Many regional airports in Canada and their occupants are still grappling with the government’s mid-March 2020 decision to dramatically reduce the number of airports that can accept overseas passenger flights. With most of Canada now in some form of lockdown for at least the next month, it is unclear when the recovery process can begin for facilities still facing this constraint.
How it started
One week after the World Health Organization (WHO) declared COVID-19 a global pandemic, Canada in a bid to curb the spread issued a Notice to Airmen (NOTAM) requiring that overseas passenger flights be funneled to four Canadian airports: Calgary International, Toronto Pearson, Montréal-Pierre Elliott Trudeau International, and Vancouver International.
The agency initially made an exemption for overseas flights arriving from the US, Mexico, Central America and South America, as well as Saint Pierre and Miquelon, south of the Canadian island of Newfoundland, but later included these in the edict as well.
In the ensuing months, however, it gradually expanded the scope of the NOTAM to allow more Canadian airports to accept international flights.
How it’s going
As of today, 18 Canadian airports can accept international arrivals (nine of which were just approved on 30 November 2021).
In addition to the aforementioned four, international arrivals are permitted at Halifax Stanfield, Québec City, Ottawa Macdonald–Cartier, Winnipeg, Edmonton International, Abbotsford, Billy Bishop Toronto City, John C. Munro Hamilton, Kelowna International, Kitchener-Waterloo, Regina International, Saskatoon John G. Diefenbaker, St. John’s International and Victoria International Airport.
All other regional airports remain closed to international arrivals, whether they be scheduled passenger flights, business or private passenger flights, or passenger charters. General aviation and MEDEVAC services are exempt.
Lake Simcoe Regional Airport (LSRA) in Oro Medonte, Ontario is just one facility affected by the NOTAM. Nearly four years ago, LSRA approved an infrastructure-improvement and runway expansion plan with the goal of boosting regional economic development and creating jobs, as well as growing commercial, passenger and commuter air traffic. In November 2019, LSRA announced a new charter service to New York City, but this service has been put on hold.
Ontario’s Windsor International Airport, a much larger airport than LSRA, also remains closed to international arrivals even though several Canadian operators serve Windsor, including budget operator Sunwing, which had hoped to return to the facility with weekly flights to Cuban destinations from December 2021 until mid-April 2022. Windsor Mayor Drew Dilkens is worried that carriers like Sunwing may shift their jets to other airports that are on the approved list and possibly never return, reports the Windsor Star.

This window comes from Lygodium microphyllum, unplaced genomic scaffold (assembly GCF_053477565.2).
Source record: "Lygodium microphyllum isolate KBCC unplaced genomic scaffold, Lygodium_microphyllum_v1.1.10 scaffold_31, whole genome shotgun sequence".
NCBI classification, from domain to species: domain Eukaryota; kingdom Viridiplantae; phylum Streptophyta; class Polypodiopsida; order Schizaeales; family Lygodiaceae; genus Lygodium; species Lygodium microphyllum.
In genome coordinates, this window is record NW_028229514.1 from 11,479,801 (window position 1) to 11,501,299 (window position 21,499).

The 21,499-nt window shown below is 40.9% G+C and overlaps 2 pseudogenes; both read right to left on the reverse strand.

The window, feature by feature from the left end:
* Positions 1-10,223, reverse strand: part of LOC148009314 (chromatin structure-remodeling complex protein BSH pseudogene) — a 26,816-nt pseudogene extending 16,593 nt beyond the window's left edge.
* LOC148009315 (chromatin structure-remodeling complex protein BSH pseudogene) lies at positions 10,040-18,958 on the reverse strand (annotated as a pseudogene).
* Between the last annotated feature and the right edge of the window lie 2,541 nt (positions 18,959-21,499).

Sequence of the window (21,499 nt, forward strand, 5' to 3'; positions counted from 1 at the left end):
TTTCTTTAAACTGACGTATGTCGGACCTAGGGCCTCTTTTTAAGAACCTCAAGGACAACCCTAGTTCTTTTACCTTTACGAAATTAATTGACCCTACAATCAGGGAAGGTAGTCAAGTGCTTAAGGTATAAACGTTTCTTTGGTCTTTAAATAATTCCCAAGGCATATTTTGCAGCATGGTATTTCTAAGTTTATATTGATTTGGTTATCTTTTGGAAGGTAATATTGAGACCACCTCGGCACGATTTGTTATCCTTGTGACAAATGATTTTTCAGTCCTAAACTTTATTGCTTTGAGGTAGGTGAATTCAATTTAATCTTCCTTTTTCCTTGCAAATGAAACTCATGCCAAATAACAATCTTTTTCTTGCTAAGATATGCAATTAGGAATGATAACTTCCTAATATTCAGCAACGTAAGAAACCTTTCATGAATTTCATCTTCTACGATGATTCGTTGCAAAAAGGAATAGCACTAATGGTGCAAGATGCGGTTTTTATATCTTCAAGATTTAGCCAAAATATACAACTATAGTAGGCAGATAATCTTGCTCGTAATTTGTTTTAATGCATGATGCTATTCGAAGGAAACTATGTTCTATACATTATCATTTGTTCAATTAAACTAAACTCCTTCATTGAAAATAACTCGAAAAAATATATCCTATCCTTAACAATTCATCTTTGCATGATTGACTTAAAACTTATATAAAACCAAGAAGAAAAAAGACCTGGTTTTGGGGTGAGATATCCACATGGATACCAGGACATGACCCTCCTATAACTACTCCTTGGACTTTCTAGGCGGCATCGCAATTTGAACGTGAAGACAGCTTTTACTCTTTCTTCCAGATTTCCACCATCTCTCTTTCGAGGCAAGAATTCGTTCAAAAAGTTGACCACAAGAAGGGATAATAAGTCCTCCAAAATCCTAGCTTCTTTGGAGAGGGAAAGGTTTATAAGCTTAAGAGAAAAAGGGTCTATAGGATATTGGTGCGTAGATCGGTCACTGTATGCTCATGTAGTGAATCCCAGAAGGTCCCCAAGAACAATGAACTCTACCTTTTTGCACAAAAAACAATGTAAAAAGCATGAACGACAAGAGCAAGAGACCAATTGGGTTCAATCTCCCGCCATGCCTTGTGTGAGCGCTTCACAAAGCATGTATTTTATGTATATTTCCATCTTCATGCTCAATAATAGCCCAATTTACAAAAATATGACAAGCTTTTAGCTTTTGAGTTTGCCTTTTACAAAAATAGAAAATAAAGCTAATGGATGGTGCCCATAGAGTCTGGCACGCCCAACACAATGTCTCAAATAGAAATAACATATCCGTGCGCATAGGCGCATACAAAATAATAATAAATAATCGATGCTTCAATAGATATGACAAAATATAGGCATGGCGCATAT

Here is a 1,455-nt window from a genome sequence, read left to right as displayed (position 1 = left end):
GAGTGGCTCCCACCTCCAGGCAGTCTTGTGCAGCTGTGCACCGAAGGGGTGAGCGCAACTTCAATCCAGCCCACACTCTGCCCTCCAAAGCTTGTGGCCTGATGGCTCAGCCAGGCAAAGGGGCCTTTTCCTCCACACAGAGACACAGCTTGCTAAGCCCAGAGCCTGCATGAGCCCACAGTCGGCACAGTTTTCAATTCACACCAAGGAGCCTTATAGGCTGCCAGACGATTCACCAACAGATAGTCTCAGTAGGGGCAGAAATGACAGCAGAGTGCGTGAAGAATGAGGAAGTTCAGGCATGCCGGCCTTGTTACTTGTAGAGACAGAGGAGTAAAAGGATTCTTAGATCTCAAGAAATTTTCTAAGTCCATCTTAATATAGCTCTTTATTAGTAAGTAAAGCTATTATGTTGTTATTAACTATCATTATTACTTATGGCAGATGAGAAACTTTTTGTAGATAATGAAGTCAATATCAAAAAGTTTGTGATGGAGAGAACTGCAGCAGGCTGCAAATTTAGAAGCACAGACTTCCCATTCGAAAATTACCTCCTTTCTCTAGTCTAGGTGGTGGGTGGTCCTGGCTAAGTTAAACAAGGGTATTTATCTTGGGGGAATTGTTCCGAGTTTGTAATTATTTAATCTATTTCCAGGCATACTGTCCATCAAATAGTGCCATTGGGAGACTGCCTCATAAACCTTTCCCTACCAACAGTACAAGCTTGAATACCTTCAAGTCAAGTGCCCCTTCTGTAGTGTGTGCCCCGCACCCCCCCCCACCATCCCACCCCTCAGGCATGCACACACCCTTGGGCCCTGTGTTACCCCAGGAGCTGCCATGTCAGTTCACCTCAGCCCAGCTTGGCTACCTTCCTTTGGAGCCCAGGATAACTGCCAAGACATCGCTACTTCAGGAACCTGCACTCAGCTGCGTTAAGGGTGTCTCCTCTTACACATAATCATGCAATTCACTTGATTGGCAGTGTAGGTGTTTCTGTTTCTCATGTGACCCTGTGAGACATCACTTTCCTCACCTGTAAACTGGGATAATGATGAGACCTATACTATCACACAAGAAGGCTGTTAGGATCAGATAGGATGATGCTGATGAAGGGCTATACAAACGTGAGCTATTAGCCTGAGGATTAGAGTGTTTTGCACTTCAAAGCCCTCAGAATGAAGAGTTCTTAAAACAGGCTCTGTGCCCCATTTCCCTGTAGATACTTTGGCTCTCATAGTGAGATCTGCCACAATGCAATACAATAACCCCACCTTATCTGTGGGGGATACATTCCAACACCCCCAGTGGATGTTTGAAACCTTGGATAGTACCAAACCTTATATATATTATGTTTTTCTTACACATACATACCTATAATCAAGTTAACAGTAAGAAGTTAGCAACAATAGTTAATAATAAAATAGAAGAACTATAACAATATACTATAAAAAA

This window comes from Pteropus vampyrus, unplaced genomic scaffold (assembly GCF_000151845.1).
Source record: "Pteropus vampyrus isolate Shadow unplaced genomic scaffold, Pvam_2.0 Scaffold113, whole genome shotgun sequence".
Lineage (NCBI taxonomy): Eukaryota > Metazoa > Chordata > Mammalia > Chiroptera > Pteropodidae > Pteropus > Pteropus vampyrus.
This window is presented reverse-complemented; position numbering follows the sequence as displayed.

On the other side of Canada, the inability to accept international passenger flights at certain British Columbia regional airports is impacting Seattle-area seaplane operator Kenmore Air. “Normally we’d be looking at running 35 to 45 flights a day in and out of Canada. Now there are no flights. That’s been a pretty big adjustment,” Kenmore Air president Todd Banks recently told the Seattle Times, which described the curtailing of services as an existential threat to the company.
Kenmore Air’s web site states: “In response to the COVID-19 pandemic, services have been temporarily suspended at many small airports. Kenmore Air’s scheduled flights between Seattle and Victoria, BC and Vancouver [Harbour Flight Center], BC are temporarily suspended until the border fully re-opens. Private charter flights on floats or wheels can clear customs in Vancouver, Richmond seaplane dock, or the International Airport. The customs clearing entry point in Victoria continues to remain closed at the present time.
“We are prepared to return to our scheduled routes once we receive an indication that the borders will open for standard travel and tourism.”
Just when that might happen is anybody’s guess. Transport Canada late last year assured that it would consider adding additional airports to its approved list “as conditions dictate, based on demand, operational capacity, the epidemiological situation in Canada, and recommendations from the Public Health Agency of Canada”. But since 15 December 2021, the Public Health Agency of Canada has been advising travellers, regardless of their vaccination status, to avoid non-essential travel internationally.
Moreover, the rapid spread of the Omicron variant of COVID-19 remains a challenge, and is already prompting Canadian operators to trim their schedules. WestJet, for instance, states: “We have made the difficult decision to consolidate approximately 15 percent of scheduled flights through to Jan. 31, 2022, due to the accelerating impact of Omicron.”
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All images credited to Becca Alkema